I'm here to ask help about my program. I realise a program that raison d'être is to find the most occured four letters string on a x letters bigger string which have been generated randomly.

As example, if you would know the most occured sequence of four letters in 'abcdeabcdef' it's pretty easy to understand that is 'abcd' so the program will return this.

Unfortunately, my program works very slow, I mean, It take 119.7 seconds, for analyze all possibilities and display the results for only a 1000 letters string.

This is my program, right now :

import random
chars = ['a','b','c','d','e','f','g','h','i','j','k','l','m','n','o','p','q','r','s','t','u','v','w','x','y','z']
string = ''
for _ in range(1000):
    string += str(chars[random.randint(0, 25)])
number = []
for ____ in range(0,26):
    for ___ in range(0,26):
        for __ in range(0, 26):
            for _ in range(0, 26):
                test = chars[____] + chars[___] + chars[__] + chars[_]
                print('trying :',test, end = ' ')
                for i in range(len(string) -3):
                    if string[i: i+4] == test:
                        number[len(number) -1] += 1
                print('>> finished')

_max = max(number)
for i in range(len(number)-1):
    if number[i] == _max :
        j, k, l, m = i, 0, 0, 0
        while j > 25:
            j -= 26
            k += 1
        while k > 25:
            k -= 26
            l += 1
        while l > 25:
            l -= 26
            m += 1
        Result = chars[m] + chars[l] + chars[k] + chars[j]
        print(str(Result),'occured',_max, 'times' )

I think there is ways to optimize it but at my level, I really don't know. Maybe the structure itself is not the best. Hope you'll gonna help me :D

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  • Are you familiar with rolling hash, or Rabin-Karp algorithm? – abdusco Jul 21 '19 at 15:54
  • 1
    "in 'abcdeabcdef' it's pretty easy to understand that is 'abcd' so the program will return this" hmm, what about 'bcde' it also exists 2 times. – Yury Tarabanko Jul 21 '19 at 16:09
  • Hint: You can use a four-letter substring as key in a dictionary, mapping it to its frequency. – Ulrich Eckhardt Jul 21 '19 at 16:12
  • @abdusco no I gonna search this way :D – Edhyjox Jul 21 '19 at 16:19
  • @YuryTarabanko Oh yeah that true, It's will return the two – Edhyjox Jul 21 '19 at 16:19

You only need to loop through your list once to count the 4-letter sequences. You are currently looping n*n*n*n. You can use zip to make a four letter sequence that collects the 997 substrings, then use Counter to count them:

from collections import Counter
import random

chars = ['a','b','c','d','e','f','g','h','i','j','k','l','m','n','o','p','q','r','s','t','u','v','w','x','y','z']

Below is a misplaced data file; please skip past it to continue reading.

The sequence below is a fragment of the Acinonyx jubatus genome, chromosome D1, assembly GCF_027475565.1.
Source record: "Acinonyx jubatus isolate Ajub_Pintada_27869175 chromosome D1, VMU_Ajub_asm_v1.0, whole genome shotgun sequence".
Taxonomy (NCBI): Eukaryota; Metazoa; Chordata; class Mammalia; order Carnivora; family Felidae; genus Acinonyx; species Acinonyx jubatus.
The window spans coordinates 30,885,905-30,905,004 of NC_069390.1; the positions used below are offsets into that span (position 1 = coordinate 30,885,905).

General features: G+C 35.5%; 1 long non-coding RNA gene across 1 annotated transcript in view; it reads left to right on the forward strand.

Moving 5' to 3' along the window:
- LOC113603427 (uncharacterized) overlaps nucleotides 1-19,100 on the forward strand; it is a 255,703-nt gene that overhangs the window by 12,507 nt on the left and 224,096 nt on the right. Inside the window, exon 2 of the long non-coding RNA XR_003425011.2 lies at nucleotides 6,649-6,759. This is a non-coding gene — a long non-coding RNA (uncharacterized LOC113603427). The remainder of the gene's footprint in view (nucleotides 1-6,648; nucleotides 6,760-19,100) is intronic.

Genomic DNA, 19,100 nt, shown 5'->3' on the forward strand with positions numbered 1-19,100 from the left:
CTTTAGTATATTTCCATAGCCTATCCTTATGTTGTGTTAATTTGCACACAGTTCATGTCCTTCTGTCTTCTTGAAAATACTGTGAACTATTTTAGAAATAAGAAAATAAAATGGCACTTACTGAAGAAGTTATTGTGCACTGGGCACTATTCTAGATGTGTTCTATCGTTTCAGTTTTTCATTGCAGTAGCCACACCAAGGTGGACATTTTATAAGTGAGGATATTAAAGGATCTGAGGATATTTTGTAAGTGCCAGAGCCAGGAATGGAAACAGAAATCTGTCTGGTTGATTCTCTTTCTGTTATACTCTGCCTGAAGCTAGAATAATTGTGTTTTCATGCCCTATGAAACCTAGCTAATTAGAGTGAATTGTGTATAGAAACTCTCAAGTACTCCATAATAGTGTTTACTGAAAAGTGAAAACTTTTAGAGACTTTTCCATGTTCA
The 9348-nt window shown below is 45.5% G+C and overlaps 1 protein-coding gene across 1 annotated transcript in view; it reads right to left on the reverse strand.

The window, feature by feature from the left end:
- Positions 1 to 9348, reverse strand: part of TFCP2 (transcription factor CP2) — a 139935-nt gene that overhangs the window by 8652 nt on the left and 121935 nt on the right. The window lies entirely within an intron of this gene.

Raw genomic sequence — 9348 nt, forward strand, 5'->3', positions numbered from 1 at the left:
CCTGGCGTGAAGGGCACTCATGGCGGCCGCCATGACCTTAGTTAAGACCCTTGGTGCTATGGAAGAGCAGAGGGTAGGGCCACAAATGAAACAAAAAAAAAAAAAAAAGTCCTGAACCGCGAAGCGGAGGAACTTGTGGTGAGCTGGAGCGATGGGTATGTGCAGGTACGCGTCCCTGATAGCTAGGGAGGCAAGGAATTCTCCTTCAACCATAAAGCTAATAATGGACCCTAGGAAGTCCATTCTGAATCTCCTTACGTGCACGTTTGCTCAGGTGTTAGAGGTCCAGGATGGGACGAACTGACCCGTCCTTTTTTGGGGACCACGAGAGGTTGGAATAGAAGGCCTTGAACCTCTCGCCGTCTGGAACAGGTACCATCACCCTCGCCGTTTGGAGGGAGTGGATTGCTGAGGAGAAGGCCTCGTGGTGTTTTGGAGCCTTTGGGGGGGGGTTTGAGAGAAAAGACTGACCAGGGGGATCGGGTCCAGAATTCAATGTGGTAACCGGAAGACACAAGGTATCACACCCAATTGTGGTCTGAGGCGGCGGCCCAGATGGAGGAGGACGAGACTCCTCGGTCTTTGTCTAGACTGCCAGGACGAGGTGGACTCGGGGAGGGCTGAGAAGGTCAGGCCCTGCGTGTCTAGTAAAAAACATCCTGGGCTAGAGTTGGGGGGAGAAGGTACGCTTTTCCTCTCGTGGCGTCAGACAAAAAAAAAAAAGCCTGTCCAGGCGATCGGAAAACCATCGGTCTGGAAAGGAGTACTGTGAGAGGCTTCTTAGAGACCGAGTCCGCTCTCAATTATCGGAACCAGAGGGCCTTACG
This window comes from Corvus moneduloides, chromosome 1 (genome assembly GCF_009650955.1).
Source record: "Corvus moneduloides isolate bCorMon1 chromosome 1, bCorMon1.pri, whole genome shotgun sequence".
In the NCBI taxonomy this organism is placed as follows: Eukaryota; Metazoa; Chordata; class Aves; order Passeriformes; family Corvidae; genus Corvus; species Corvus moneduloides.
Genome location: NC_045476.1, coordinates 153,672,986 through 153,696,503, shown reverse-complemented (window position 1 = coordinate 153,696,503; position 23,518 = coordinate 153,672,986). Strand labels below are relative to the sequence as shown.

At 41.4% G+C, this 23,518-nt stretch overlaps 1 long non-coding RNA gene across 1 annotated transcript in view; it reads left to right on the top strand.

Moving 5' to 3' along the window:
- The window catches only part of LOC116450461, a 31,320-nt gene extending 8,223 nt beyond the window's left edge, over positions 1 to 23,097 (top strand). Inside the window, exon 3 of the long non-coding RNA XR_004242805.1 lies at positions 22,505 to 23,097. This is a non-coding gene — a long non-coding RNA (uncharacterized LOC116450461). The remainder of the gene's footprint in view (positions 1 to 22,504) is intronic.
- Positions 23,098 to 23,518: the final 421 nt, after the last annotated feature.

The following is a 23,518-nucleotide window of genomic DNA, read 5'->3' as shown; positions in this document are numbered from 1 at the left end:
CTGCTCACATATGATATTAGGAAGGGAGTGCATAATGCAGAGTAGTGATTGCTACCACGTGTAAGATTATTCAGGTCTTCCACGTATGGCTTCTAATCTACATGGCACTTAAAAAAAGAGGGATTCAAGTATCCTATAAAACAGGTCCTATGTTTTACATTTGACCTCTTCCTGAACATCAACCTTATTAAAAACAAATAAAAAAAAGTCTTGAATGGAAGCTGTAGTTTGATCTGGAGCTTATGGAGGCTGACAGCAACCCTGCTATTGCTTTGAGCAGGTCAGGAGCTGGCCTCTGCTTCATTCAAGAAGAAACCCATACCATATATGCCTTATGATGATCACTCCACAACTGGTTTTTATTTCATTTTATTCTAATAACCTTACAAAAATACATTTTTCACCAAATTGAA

s = "".join([chars[random.randint(0, 25)] for _ in range(1000)])

it = zip(s, s[1:], s[2:], s[3:])
counts = Counter(it)


.most_common(x) returns a list of the x most common strings. counts.most_common(1) returns a single item list with the tuple of letters and number of times it occurred like; [(('a', 'b', 'c', 'd'), 2)]. So to get a string, just index into it and join():

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  • @Edhyjox I haven't tried this with pyInstaller, but collections is part of the standard python distribution, so I would think it should have no trouble. You can use this same technique to save counts to a dict too — it's just less convenient that Counter. – Mark Meyer Jul 21 '19 at 16:25
  • Okay ! Thank you ! – Edhyjox Jul 21 '19 at 16:48
  • I don't know how to use it at all, I mean, how to get a string that countains the for letters xD – Edhyjox Jul 21 '19 at 16:52
  • I just don't understand it xD – Edhyjox Jul 21 '19 at 17:42

Even with your current approach of iterating through every possible 4-letter combination, you can speed up a lot by keeping a dictionary instead of a list, and testing whether the sequence occurs at all first before trying to count the occurrences:

counts = {}
for a in chars:
    for b in chars:
        for c in chars:
            for d in chars:
                test = a + b + c + d
                print('trying :',test, end = ' ')
                if test in s: # if it occurs at all
                    # then record how often it occurs
                    counts[test] = sum(1 for i in range(len(s)-4)
                                       if test == s[i:i+4])

The multiple loops can be replaced with itertools.permutations, though this improves readability rather than performance:

length = 4
for sequence in itertools.permutations(chars, length):
    test = "".join(sequence)
    if test in s:
        counts[test] = sum(1 for i in range(len(s)-length) if test == s[i:i+length])

You can then display the results like this:

_max = max(counts.values())
for k, v in counts.items():
    if v == _max:
        print(k, "occurred", _max, "times")

Provided that the string is shorter or around the same length as 26**4 characters, then it is much faster still to iterate through the string rather than through every combination:

length = 4
counts = {}
for i in range(len(s) - length):
    sequence = s[i:i+length]
    if sequence in counts:
        counts[sequence] += 1
        counts[sequence] = 1

This is equivalent to the Counter approach already suggested.

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